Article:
Supreme Court hears arguments in Aereo TV copyright case

New York Times News ServiceApril 23, 2014 

Supreme Court TV On the Internet

Videojournalists set up outside of the Supreme Court in Washington, Tuesday, April 22, 2104. The court is hearing arguments between Aereo, Inc., an internet startup company that gives subscribers access to broadcast television on their laptops and other portable devices and the broadcasters. (AP Photo/J. David Ake)

J. DAVID AKE — AP

WASHINGTON -- The Supreme Court seemed to have conflicting impulses on Tuesday in considering a request from television broadcasters to shut down Aereo, an Internet startup that the broadcasters say threatens the economic viability of their businesses.

On the one hand, most of the justices seemed to think that the service was too clever by half.

"Your technological model," Chief Justice John G. Roberts Jr. told Aereo's lawyer, "is based solely on circumventing legal prohibitions that you don't want to comply with."

But Justice Stephen G. Breyer, echoing sentiments of other members of the court, said "what disturbs me on the other side is, I don't understand what a decision" against Aereo "should mean for other technologies," notably cloud computing.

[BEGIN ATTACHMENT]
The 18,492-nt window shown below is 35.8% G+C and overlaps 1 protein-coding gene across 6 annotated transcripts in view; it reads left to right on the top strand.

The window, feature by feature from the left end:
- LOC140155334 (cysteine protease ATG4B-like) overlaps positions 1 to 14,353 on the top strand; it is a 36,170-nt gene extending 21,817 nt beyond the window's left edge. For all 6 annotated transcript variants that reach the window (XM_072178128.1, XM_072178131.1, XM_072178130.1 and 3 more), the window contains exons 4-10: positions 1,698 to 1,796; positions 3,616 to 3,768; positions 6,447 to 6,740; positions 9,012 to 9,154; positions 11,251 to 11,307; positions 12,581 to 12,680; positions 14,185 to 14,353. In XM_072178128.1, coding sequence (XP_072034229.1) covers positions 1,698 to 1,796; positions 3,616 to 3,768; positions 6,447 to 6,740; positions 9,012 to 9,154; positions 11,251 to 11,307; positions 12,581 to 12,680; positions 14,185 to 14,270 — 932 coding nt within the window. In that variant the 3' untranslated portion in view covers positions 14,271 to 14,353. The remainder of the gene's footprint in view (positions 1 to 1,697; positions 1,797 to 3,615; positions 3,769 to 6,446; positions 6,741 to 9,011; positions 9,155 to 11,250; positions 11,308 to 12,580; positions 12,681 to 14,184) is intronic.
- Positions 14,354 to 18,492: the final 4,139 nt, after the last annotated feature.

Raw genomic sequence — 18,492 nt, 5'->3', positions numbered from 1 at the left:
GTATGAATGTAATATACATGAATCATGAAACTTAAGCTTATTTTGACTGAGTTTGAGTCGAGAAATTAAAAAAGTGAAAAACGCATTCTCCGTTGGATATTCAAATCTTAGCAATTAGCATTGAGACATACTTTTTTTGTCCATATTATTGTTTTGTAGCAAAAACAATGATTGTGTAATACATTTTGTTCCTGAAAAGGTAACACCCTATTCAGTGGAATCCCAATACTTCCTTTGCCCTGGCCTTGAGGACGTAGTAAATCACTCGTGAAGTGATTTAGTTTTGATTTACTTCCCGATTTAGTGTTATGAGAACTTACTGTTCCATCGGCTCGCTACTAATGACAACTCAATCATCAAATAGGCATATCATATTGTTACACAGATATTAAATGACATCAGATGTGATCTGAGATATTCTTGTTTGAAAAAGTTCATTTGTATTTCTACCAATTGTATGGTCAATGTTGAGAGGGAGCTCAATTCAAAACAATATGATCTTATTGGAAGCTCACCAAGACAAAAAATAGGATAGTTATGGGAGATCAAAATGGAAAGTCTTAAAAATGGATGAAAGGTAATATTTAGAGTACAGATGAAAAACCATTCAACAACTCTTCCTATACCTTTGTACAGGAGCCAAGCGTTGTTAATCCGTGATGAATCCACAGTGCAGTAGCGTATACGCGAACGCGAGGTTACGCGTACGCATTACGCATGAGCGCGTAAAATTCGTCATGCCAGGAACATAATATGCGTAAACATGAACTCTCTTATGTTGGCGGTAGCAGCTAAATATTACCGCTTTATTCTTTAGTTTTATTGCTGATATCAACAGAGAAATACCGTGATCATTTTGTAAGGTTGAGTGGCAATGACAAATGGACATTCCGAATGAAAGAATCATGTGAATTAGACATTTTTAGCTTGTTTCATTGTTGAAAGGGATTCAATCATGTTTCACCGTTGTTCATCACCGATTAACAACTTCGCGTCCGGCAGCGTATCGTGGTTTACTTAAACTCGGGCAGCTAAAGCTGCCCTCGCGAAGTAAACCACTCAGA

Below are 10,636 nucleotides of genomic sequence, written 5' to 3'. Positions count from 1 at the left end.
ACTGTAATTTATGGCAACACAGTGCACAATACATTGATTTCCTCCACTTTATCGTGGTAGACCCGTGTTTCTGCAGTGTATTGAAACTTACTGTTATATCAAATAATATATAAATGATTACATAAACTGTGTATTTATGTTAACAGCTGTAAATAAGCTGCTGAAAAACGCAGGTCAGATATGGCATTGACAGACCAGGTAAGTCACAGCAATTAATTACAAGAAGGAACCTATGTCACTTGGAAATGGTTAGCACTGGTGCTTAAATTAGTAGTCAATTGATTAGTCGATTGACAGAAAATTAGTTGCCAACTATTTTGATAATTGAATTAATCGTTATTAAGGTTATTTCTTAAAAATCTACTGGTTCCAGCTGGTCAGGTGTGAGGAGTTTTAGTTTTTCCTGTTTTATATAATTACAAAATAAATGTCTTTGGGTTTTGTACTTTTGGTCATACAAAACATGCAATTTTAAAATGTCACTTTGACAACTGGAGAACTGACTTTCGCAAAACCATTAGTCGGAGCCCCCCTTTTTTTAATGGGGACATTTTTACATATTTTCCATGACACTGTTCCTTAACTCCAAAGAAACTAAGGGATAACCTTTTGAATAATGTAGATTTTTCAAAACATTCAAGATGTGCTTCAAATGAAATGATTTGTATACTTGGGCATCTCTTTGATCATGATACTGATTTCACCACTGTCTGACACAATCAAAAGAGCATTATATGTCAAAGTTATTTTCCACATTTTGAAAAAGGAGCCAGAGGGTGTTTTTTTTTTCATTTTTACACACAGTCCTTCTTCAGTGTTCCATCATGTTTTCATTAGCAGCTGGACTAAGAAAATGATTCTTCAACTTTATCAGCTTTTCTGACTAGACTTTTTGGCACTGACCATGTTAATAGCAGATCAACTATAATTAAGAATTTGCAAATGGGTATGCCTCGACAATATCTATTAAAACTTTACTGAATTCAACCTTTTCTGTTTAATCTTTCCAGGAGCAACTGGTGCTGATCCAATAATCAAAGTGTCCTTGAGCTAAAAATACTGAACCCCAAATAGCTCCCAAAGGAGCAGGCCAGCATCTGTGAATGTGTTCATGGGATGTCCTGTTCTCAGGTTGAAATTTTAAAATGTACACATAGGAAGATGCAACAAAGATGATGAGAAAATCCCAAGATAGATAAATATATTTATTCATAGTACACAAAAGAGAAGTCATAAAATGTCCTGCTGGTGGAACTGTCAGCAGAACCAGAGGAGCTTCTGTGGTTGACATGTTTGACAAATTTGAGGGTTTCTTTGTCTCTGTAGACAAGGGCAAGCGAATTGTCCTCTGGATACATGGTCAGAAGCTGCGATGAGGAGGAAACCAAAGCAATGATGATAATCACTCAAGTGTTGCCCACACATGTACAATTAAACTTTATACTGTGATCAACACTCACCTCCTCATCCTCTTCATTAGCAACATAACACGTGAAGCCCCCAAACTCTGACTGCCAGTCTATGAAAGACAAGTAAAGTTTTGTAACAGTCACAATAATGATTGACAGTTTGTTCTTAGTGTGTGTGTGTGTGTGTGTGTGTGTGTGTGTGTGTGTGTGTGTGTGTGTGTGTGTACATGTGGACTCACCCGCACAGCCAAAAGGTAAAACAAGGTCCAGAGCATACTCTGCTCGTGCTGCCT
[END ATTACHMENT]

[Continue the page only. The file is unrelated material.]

The justices seemed keenly aware that their ruling would have vast implications for the broadcast industry and for technical innovations involving cloud computing.

Aereo uses arrays of small antennas to stream over-the-air television signals to subscribers, allowing them to record and watch programs on their smartphones, tablets and computers. The broadcasters say this amounts to theft of their content and violates copyright laws.

The broadcasters say a ruling in favor of Aereo would jeopardize the billions of dollars in retransmission fees that cable and satellite systems pay to networks and local stations for the right

to distribute their programming.

Aereo responds that it is merely helping its subscribers do what they could lawfully do since the era of rabbit-ear antennas: watch free broadcast television delivered over public airwaves. The case turns on a part of the copyright law that requires copyright owners' permission for "public performances" of their work. The law defines such performances to include retransmission to the public.

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